Plymouth State takes new approach to climate change

  • A flood during a high tide, reflecting damage done by rising sea levels from climate change, is shown on the Marsh Side of Hampton Beach on November 16, 2020. This was the winning picture in this year’s King Tide Contest by the New Hampshire Coastal Adaptation Workgroup. Marie Sapienza / Courtesy

Granite Geek
Published: 2/14/2021 6:04:50 PM

If youngsters are going to fix the world they need to understand what has to be fixed – and nothing needs more fixing than the way we are altering the climate.

That’s roughly the thinking behind Plymouth State University’s newest bachelor degree, an unusual program that focuses not only on the scientific realities of climate change but also on possible responses to the ongoing disaster.

“It’s climate studies instead of climate science,” said Lourdes B. Avilés, Ph.D., a meteorology professor who shepherded the creation of the new degree.  This emphasis is deliberate, she said: “High school and college students are much more interested in being involved and doing something with the climate crisis than are the older generation.”

The four-year program, which launches in the fall, will produce a bachelor of science rather than bachelor of arts degree. It will include required courses in meaty topics like atmospheric science and environmental science, including such things as statistics, GIS and computer programing, and energy. That’s important even though its students may not end up working in research or technical fields.

“A strong science foundation is necessary regardless of how far from a scientist they want to be – a politician, or a community organizer, starting a business. If they care about the climate issues, they need to understand the science,” said Avilés, who has been at PSU for 17 years and mostly teaches upper-level courses about physics applied to the atmosphere.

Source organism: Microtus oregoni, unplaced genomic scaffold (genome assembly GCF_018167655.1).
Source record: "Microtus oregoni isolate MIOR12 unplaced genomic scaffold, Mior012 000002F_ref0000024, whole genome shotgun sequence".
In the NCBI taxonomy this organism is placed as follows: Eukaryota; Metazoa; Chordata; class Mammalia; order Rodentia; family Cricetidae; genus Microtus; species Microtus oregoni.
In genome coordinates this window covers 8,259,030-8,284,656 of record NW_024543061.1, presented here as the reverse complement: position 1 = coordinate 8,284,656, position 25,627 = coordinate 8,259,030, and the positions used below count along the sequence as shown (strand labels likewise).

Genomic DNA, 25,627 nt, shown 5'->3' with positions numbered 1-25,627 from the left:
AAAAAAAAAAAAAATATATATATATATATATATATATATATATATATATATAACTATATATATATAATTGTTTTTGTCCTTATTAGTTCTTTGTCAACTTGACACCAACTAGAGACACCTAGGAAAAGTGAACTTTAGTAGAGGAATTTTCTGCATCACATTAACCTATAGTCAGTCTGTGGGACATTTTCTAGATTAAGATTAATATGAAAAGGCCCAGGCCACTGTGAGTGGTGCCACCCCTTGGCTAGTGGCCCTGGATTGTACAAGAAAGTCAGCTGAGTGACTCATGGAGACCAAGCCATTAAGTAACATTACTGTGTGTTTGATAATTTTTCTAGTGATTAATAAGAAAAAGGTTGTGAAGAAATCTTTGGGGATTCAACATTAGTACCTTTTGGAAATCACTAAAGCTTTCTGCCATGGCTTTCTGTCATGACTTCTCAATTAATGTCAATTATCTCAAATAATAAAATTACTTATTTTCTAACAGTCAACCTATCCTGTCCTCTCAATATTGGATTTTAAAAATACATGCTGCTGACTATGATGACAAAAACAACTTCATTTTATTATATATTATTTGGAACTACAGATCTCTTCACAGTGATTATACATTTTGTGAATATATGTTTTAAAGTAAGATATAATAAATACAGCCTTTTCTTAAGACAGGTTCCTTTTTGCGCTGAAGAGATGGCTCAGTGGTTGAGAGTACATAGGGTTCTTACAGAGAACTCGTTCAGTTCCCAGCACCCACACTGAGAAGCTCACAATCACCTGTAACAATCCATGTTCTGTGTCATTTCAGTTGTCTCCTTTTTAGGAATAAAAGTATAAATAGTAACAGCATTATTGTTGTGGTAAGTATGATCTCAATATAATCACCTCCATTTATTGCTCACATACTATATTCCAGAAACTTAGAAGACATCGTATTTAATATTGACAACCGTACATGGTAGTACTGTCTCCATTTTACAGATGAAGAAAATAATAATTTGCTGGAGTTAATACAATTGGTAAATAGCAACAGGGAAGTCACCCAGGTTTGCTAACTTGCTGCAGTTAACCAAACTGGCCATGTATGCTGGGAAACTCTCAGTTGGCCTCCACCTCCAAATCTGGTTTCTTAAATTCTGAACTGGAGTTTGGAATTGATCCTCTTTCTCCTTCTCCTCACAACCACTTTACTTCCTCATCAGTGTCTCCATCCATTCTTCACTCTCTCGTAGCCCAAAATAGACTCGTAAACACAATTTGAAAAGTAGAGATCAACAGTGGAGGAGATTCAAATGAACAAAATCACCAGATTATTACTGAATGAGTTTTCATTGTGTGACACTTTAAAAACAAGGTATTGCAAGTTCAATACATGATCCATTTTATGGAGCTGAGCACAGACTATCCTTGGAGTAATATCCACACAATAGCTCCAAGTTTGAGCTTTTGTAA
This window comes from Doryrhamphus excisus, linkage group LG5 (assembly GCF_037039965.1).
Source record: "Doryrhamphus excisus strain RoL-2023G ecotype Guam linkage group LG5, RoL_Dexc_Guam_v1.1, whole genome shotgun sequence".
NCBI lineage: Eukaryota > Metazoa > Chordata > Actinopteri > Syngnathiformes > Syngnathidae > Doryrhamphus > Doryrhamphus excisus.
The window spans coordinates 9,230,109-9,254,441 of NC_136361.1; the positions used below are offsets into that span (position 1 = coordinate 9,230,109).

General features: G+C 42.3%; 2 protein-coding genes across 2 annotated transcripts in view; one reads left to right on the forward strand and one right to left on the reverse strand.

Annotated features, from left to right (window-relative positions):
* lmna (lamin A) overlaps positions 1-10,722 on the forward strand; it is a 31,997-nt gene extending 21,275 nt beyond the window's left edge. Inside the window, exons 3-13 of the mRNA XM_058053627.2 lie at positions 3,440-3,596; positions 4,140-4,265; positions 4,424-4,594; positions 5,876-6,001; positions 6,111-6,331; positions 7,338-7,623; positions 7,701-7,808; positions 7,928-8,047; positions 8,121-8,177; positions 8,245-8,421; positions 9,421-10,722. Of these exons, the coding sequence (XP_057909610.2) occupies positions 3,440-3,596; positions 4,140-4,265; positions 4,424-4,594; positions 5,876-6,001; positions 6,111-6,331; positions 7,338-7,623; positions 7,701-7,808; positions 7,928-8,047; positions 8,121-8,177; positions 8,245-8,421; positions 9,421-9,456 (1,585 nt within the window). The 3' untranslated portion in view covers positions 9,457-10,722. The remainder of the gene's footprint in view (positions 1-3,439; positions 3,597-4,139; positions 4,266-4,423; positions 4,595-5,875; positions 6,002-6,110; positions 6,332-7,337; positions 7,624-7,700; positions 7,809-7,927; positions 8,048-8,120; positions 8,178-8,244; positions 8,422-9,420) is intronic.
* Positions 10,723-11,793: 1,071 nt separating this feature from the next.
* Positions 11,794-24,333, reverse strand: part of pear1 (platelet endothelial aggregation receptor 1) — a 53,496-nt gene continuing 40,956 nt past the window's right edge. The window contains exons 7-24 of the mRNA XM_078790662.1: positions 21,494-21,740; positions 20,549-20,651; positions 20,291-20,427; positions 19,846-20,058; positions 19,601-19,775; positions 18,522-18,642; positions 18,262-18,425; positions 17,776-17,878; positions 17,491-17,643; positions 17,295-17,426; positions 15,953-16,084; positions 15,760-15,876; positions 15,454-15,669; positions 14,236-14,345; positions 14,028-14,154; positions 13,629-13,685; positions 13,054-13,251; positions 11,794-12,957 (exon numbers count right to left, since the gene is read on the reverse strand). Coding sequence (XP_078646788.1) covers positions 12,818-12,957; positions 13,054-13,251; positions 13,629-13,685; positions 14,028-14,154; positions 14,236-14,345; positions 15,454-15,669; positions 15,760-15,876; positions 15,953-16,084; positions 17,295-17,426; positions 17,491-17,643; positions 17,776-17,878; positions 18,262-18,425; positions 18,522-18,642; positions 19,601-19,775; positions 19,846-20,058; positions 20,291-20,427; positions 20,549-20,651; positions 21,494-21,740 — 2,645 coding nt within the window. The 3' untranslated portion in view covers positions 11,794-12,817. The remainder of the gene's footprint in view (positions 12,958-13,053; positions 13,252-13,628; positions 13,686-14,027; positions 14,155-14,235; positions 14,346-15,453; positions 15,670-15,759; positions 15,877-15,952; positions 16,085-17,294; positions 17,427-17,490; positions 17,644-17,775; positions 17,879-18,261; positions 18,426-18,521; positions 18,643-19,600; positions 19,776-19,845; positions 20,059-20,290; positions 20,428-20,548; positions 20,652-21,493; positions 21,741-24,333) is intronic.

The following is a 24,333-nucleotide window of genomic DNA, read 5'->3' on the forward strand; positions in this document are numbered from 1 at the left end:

But the essence of the new degree will be be the non-science aspects of the curriculum, which can go almost anywhere and will end in a research or capstone project.

“There will be optional low- and upper-level courses in one or more possible focus areas,” she said, ticking off possibilities: “Business, if you want to have a climate-related business you need to learn the basics of how to run a business; communication; art; policy and society; sociology. The idea is to be as flexible as possible.”

Plymouth State is an obvious place to launch this program because it well known for its meteorology program. This provided a basis of labs, expertise, staff and professors to build on. And, like many universities in the Northeast, it has been rethinking its majors and programs in the face of a looming shortage in new students, with the pandemic only making the situation tougher.

“It was the right time to take advantage. The university is looking for new exciting interdisciplinary degrees. We already have all those courses here; all we needed to do was package them in a way that made sense,” Avilés said. “If it had to be a newly created program, with new faculty, new courses, it would be a lot harder.”

Avilés said this degree is unique in the state and may be unique in the country, although there are plenty of degrees built around sustainability, which is also a minor at Plymouth State.  She’s beating the bushes for students; for information, check the PSU Climate studies website.

I see the climate studies degree as reflective of our overdue acknowledgment that climate change – or global warming or the climate crisis or whatever we call it – is the over-arching issue of our times. It’s the root cause of many of the world’s problems, from forced migration to pandemics to poison ivy appearing everywhere, and it’s getting worse more quickly than was predicted by even the gloomiest of forecasters.

If we don’t factor in climate change when we’re making plans or trying to solve a problem, we’re not really making plans or trying to solve a problem. We’re just sidestepping the underlying issues, avoiding the hard choices, and we’ll fail in whatever we try to do.

So get to work, youngsters. We’ve got a lot of fixing to do!

(David Brooks can be reached at 369-3313 or dbrooks@cmonitor.com or on Twitter @GraniteGeek.)

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